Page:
Long-nosed Fur Seal

‚ÄčThe long-nosed fur seal

Long-nosed fur seal
Image: Fiona Hume

(Arctocephalus forsteri) is found in Western Australia, South Australia and New Zealand. In Tasmanian waters, it mainly occurs on the west and south coasts. Only a small number of long-nosed fur seals (previously known as the New Zealand fur seal) breed on remote islands off the south coast. The total population in Tasmania is 4000-4500. About 1000 pups are born annually. Like the Australian fur seal, not all pups will survive. Australia-wide, the population is estimated to be 58,000.

It is very difficult to tell the difference between the Australian fur seal and the long-nosed fur seal. The long-nosed fur seal is slightly smaller than the Australian fur seal and are best distinguished from this species by their much darker colouration. For more positive identification, a suite of other morphological and behavioural characteristics needs to be considered. These include: head shape; 'vibrissae' or whiskers; posture; terrestrial locomotion and vocalisations.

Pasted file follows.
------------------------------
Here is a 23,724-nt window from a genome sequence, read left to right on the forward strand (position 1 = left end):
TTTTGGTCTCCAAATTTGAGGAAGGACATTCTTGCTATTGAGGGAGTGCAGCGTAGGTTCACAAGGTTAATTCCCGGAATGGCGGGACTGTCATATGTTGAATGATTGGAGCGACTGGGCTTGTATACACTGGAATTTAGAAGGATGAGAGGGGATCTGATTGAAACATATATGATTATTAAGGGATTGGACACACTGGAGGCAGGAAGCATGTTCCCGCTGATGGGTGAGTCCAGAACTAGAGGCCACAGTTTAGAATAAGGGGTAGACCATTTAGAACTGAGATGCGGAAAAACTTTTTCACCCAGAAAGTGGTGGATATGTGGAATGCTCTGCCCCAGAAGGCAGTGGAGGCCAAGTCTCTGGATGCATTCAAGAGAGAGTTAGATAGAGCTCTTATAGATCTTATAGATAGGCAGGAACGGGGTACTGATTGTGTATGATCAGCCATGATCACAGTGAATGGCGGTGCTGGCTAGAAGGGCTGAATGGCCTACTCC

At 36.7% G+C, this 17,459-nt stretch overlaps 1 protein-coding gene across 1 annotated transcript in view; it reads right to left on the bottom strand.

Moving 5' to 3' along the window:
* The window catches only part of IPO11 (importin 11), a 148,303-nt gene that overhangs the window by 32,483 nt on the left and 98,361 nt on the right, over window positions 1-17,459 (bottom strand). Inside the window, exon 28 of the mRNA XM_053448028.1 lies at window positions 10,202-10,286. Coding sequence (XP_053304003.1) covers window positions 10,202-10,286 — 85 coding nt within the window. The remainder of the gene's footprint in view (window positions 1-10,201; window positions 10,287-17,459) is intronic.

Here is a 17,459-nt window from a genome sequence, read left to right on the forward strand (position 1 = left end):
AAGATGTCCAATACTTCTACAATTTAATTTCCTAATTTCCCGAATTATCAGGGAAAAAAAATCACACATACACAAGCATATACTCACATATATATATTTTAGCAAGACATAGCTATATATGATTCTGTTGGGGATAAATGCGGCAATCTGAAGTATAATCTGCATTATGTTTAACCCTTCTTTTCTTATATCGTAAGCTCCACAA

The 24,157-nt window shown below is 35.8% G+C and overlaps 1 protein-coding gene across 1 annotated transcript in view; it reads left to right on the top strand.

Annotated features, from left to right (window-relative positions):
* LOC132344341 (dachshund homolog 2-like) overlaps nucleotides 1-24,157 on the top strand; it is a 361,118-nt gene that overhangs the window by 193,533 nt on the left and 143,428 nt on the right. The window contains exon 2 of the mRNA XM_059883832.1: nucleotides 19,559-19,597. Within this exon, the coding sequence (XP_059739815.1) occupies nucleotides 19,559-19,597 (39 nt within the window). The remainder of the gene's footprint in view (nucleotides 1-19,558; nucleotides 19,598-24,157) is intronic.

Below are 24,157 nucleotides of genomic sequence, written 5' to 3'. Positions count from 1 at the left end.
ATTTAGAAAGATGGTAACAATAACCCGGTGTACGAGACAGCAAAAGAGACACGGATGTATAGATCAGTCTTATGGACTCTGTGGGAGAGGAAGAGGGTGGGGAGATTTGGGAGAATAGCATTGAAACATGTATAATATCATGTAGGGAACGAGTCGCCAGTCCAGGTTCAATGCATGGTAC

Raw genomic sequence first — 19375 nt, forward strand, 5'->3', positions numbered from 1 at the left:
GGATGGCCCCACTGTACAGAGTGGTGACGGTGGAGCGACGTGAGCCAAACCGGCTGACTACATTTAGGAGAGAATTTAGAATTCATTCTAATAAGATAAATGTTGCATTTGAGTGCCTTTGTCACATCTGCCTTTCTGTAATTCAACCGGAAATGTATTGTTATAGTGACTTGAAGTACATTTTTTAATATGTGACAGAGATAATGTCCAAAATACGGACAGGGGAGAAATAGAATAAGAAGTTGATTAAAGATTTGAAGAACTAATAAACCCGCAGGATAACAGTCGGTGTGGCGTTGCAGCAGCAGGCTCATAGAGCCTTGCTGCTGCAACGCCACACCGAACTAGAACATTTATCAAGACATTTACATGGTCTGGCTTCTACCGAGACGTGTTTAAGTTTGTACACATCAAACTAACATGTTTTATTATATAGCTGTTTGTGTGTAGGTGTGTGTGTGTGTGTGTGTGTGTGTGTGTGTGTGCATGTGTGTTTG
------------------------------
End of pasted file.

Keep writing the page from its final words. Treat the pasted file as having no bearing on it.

The long-nosed fur seal's main prey includes redbait and jack mackerel and myctophid fish species. Unlike the Australian fur seal, it also consumes seabirds such as little penguins and shearwaters.

The species is listed as rare under the Tasmanian Threatened Species Protection Act 1995 due to their low numbers. In Tasmania, the population may be as low as only several thousand and they have not re-populated traditional areas such as Bass Strait. Please see our Living with Wildlife and Threatened Species pages for further details.


Wildlife Services

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